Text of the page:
5 Habits Of Highly Successful (PR) People

The New Year is a good time for PR professionals to shed some old habits and adopt new ones, but what separates the PR amateurs from the experts? Here are some habits – old and new – for the most successful PR agency people we know.

They stretch.  Specialization can be an agency attribute and a strong professional advantage, but one of the joys of agency life is the variety of clients one may be called upon to counsel. An outlier client or extracurricular project can be a wonderful exercise for a senior professional or an inspiring challenge for a novice. The true PR masters don’t just visit a company website or learn some perfunctory lingo, they interview subject-matter experts, plunge into analyst reports, and basically go beyond page three of a Google search. Stretching, after all, helps keep muscles toned.

They consume a varied (content) diet.  The more we read, the better we write, period. What improves writing craft isn’t just skimming headlines or social posts, but breaking into different genres. We like literary or film criticism (no one provides better visual descriptions than a critic.) And never neglect op-eds, which are excellent for advocacy, not to mention economy of language, or biographies, which usually feature top-notch storytelling. For those who are too text-oriented, a diet of image-based content for a month will produce a wonderful change in perspective.

They do something scary. Once the client-agency relationship is solid and secure, a bit of calculated risk-taking with a creative idea or new direction can open doors. Sometimes the idea is so good that one’s “PR gut” kicks in and going for it pays off. We convinced a client to conduct an online petition to champion a major U.S. government policy change. We knew we would never receive the signatures necessary to take our case up the government chain but felt the strategy helped position the client as an advocate for a worthy (and newsworthy) cause. However, the client feared some kind of press blowback for a petition that didn’t draw millions of signatures. None materialized, and in fact media covered the effort in creative and positive ways.

They build a “Board of Experts.” “A man doesn’t know what he knows until he knows what he doesn’t know,” said the late Laurence J. Peter. Truly savvy PR people never let show what they don’t know, because we’re always learning. The smart strategy is to find and “collect” subject matter experts from all sectors to fill in knowledge gaps. These experts become invaluable when developing questions for a potential client in a new industry, coming up with a fresh topic for content, or approaching unfamiliar media.

They step it up. In a retainer relationship, the meter is always running, and an agency is only as good as their most recent accomplishment. When a client stalls on feedback or editing or approval, it’s easy to move on to the next project and feel “off the hook.” But PR stars consider patience overrated; after all, clients hire us in part because we’re not immersed in the corporate bureaucracy and our bias is toward action. Pull out fresh tactics, pull in a colleague, or push forward and make something happen in 2015.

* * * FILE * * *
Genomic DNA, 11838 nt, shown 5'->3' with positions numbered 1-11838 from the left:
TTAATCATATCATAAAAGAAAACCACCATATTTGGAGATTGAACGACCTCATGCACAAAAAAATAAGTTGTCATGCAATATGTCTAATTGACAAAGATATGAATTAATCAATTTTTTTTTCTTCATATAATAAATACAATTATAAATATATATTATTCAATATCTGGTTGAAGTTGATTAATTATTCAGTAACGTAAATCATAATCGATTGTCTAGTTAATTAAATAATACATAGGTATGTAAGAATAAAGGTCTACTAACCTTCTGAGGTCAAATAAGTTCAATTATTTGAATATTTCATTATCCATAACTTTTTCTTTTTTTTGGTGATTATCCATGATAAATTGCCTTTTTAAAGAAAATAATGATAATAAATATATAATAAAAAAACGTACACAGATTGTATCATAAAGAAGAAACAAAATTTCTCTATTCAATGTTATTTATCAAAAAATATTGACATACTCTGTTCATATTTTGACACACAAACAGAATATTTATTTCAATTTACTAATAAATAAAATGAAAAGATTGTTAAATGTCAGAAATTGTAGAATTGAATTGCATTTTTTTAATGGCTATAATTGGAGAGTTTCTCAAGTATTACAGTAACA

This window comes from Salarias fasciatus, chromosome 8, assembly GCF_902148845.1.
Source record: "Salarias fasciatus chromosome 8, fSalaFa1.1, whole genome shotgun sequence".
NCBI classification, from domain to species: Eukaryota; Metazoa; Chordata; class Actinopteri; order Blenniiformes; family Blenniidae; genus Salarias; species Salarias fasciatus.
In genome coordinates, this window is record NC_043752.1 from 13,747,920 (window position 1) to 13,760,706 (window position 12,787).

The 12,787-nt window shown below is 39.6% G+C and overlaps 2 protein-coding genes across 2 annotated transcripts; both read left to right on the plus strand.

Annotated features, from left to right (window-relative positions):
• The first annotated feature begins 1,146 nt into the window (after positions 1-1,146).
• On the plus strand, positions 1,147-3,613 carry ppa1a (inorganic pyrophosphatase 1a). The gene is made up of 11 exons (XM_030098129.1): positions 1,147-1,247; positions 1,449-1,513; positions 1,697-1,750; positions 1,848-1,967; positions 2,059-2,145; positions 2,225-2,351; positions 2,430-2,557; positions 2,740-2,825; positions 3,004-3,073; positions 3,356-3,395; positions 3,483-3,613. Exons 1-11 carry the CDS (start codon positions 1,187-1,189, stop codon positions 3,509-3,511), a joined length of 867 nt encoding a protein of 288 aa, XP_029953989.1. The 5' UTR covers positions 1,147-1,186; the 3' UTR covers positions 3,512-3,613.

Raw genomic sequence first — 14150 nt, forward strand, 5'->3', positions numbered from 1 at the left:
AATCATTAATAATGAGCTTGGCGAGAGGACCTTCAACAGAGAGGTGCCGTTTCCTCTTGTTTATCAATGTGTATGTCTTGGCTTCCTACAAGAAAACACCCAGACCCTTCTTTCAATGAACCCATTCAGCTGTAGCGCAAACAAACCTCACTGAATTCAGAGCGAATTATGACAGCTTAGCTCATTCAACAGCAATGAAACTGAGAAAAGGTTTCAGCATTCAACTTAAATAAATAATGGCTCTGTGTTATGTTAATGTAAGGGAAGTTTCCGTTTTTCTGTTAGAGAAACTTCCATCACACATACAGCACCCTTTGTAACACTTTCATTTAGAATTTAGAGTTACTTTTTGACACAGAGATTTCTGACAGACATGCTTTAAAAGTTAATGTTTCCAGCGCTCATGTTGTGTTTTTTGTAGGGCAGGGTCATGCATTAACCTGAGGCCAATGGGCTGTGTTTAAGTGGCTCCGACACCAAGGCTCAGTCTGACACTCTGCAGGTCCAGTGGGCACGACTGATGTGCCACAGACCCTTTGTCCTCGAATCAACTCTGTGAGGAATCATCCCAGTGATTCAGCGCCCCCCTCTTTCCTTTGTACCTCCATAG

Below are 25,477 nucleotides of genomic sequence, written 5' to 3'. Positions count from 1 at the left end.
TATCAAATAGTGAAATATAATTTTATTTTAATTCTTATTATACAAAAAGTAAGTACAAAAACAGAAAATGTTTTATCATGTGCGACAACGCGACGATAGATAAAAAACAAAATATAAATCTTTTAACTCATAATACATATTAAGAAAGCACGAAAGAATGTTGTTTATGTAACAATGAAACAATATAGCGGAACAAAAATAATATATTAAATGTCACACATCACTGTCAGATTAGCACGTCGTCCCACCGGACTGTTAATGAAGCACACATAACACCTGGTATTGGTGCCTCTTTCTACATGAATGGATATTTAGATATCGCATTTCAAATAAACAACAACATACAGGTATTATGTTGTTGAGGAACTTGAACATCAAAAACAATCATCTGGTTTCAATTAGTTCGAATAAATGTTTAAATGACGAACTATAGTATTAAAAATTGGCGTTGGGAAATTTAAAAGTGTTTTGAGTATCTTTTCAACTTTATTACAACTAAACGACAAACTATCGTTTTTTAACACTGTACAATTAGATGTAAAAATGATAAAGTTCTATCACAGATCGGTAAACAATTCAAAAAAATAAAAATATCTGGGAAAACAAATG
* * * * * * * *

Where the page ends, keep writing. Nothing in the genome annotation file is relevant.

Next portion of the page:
5 PR Relationship Builders For The New Year

The New Year is almost upon us, and with it, the resolutions. One thing that we can all resolve to improve is our relationships. Relationships are central to our success in the business world, so why not make sure we make the best of every potential opportunity? Here are some tips to consider when resolving to build relationships.

Take Initiative
If you are at an event, push yourself to meet new people instead of huddling with colleagues. Even if you’re at the very beginning of your career it’s important to be proactive about relationship-building with colleagues at other firms, potential clients, or media.  Get over this initial hurdle and you will soon be communicating with others up and down the business ladder, more effectively.

Promote Honest Feedback
Honest feedback promotes clearer communication between yourself and others with regards to expectations and outcomes. It also affords a great opportunity to build rapport with your co-workers and clients (or potential ones) on a personal level. Asking for constructive feedback on projects that succeeded or on those that could have performed better demonstrates your commitment to accountability.

Listen More, Talk Less
Practice really listening instead of talking. Of course you should be actively engaged in the conversation, but by choosing to be a receptive listener and offering only well-thought out points (instead of random comments to fill the silence) you can present yourself as a considerate business partner.

Ask questions
Don’t be afraid to be (slightly) inquisitive about people when you first meet them. Innocuous, open-ended questions are best, like “What attracted you to this business?” or “What did you think of the conference?” But if they volunteer personal details, take note. You never know when a client’s three years of high school French or interest in baking may come in handy.

Go the Extra Mile
Finally, be sure to make every communication touchpoint COUNT. For example, consider giving a new contact a phone call or suggest meeting face-to-face instead of relying solely on e-mail. This provides you with a tremendous opportunity to get to know them on a more personal level, demonstrating that that they are more than just an email address.

Got any other tips that may come in handy for improving business relationships in 2013? Then be sure to leave them in the comments section down below. And last, but not least, best of luck in the New Year!